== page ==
Bladder biomechanics and the use of scaffolds for regenerative medicine in the urinary bladder

Fatemeh Ajalloueian*, Greg Lemon, Jöns Hilborn, Ioannis S. Chronakis, Magdalena Fossum

*Corresponding author for this work

Research output: Contribution to journalReviewResearchpeer-review

Abstract

The urinary bladder is a complex organ with the primary functions of storing urine under low and stable pressure and micturition. Many clinical conditions can cause poor bladder compliance, reduced capacity, and incontinence, requiring bladder augmentation or use of regenerative techniques and scaffolds. To replicate an organ that is under frequent mechanical loading and unloading, special attention towards fulfilling its biomechanical requirements is necessary. Several biological and synthetic scaffolds are available, with various characteristics that qualify them for use in bladder regeneration in vitro and in vivo, including in the treatment of clinical conditions. The biomechanical properties of the native bladder can be investigated using a range of mechanical tests for standardized assessments, as well as mathematical and computational bladder biomechanics. Despite a large body of research into tissue engineering of the bladder wall, some features of the native bladder and the scaffolds used to mimic it need further elucidation. Collection of comparable reference data from different animal models would be a helpful tool for researchers and will enable comparison of different scaffolds in order to optimize characteristics before entering preclinical and clinical trials.
Original languageEnglish
JournalNature Reviews. Urology
Volume15
Issue number3
Pages (from-to)155-174
ISSN1759-4812
DOIs
Publication statusPublished - 2018

Cite this

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title = "Bladder biomechanics and the use of scaffolds for regenerative medicine in the urinary bladder",
abstract = "The urinary bladder is a complex organ with the primary functions of storing urine under low and stable pressure and micturition. Many clinical conditions can cause poor bladder compliance, reduced capacity, and incontinence, requiring bladder augmentation or use of regenerative techniques and scaffolds. To replicate an organ that is under frequent mechanical loading and unloading, special attention towards fulfilling its biomechanical requirements is necessary. Several biological and synthetic scaffolds are available, with various characteristics that qualify them for use in bladder regeneration in vitro and in vivo, including in the treatment of clinical conditions. The biomechanical properties of the native bladder can be investigated using a range of mechanical tests for standardized assessments, as well as mathematical and computational bladder biomechanics. Despite a large body of research into tissue engineering of the bladder wall, some features of the native bladder and the scaffolds used to mimic it need further elucidation. Collection of comparable reference data from different animal models would be a helpful tool for researchers and will enable comparison of different scaffolds in order to optimize characteristics before entering preclinical and clinical trials.",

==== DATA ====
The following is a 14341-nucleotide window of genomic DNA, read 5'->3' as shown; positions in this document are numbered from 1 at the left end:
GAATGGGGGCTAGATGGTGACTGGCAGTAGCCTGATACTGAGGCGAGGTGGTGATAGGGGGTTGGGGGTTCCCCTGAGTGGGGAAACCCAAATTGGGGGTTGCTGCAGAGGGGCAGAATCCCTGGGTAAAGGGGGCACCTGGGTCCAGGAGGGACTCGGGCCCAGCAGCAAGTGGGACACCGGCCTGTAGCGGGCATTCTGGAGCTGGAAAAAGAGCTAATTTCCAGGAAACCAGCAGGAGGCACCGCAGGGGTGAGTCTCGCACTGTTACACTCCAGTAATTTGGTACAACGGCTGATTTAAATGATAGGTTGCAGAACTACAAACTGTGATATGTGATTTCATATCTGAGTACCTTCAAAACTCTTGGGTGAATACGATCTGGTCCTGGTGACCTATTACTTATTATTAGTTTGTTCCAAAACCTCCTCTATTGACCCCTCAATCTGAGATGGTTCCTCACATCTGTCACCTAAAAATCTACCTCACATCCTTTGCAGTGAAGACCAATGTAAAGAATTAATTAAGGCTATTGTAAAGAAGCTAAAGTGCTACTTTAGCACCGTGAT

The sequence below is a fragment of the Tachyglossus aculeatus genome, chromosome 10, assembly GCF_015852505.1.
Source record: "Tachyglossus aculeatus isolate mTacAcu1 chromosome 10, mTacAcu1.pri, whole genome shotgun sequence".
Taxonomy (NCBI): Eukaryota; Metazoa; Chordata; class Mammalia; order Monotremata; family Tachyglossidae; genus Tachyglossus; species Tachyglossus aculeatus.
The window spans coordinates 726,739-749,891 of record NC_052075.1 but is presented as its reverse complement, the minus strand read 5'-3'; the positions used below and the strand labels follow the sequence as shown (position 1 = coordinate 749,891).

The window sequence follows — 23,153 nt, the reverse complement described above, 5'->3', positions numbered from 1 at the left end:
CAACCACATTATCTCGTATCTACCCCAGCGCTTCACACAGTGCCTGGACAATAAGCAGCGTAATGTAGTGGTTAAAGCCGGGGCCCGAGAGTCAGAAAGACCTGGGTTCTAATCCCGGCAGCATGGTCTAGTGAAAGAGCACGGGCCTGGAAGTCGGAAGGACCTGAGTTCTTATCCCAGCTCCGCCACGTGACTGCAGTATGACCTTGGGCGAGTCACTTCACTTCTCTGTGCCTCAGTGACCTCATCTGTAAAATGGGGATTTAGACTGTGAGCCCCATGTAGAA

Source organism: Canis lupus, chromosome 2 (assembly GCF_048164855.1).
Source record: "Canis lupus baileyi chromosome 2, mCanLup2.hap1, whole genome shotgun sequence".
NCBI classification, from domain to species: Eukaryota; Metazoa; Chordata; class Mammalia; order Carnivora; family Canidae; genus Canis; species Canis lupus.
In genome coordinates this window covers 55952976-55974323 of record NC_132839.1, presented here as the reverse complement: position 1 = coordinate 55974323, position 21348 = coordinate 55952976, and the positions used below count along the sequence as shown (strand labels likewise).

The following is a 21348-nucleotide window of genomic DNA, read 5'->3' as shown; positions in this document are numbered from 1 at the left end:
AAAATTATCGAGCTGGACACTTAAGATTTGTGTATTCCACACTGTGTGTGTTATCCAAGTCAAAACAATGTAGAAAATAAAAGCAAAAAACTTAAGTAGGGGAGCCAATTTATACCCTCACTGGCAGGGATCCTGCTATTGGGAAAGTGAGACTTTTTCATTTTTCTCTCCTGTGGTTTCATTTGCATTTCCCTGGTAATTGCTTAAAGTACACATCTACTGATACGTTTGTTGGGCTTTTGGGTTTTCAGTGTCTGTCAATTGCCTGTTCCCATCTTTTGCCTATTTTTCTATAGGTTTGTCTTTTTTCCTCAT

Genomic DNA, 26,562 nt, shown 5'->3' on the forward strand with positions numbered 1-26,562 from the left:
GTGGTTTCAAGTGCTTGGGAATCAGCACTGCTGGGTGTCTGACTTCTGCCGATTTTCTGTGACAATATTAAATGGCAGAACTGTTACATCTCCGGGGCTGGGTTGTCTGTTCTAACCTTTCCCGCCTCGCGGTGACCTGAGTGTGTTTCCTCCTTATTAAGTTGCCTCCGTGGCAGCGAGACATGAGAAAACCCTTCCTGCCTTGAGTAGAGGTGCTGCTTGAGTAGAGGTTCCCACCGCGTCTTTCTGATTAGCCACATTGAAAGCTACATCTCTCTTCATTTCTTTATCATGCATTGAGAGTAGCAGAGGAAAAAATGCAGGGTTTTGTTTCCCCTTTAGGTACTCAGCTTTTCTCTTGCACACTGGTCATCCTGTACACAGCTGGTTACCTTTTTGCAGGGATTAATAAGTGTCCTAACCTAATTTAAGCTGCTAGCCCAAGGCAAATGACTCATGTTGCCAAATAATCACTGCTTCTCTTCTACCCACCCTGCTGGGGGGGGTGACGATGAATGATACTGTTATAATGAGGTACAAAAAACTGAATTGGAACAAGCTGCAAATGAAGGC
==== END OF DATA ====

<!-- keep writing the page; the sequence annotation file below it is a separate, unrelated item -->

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Bladder biomechanics and the use of scaffolds for regenerative medicine in the urinary bladder. / Ajalloueian, Fatemeh; Lemon, Greg; Hilborn, Jöns; Chronakis, Ioannis S.; Fossum, Magdalena.

In: Nature Reviews. Urology, Vol. 15, No. 3, 2018, p. 155-174.

Research output: Contribution to journalReviewResearchpeer-review

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AU - Ajalloueian, Fatemeh

AU - Lemon, Greg

AU - Hilborn, Jöns

AU - Chronakis, Ioannis S.

AU - Fossum, Magdalena

PY - 2018

Y1 - 2018

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AB - The urinary bladder is a complex organ with the primary functions of storing urine under low and stable pressure and micturition. Many clinical conditions can cause poor bladder compliance, reduced capacity, and incontinence, requiring bladder augmentation or use of regenerative techniques and scaffolds. To replicate an organ that is under frequent mechanical loading and unloading, special attention towards fulfilling its biomechanical requirements is necessary. Several biological and synthetic scaffolds are available, with various characteristics that qualify them for use in bladder regeneration in vitro and in vivo, including in the treatment of clinical conditions. The biomechanical properties of the native bladder can be investigated using a range of mechanical tests for standardized assessments, as well as mathematical and computational bladder biomechanics. Despite a large body of research into tissue engineering of the bladder wall, some features of the native bladder and the scaffolds used to mimic it need further elucidation. Collection of comparable reference data from different animal models would be a helpful tool for researchers and will enable comparison of different scaffolds in order to optimize characteristics before entering preclinical and clinical trials.

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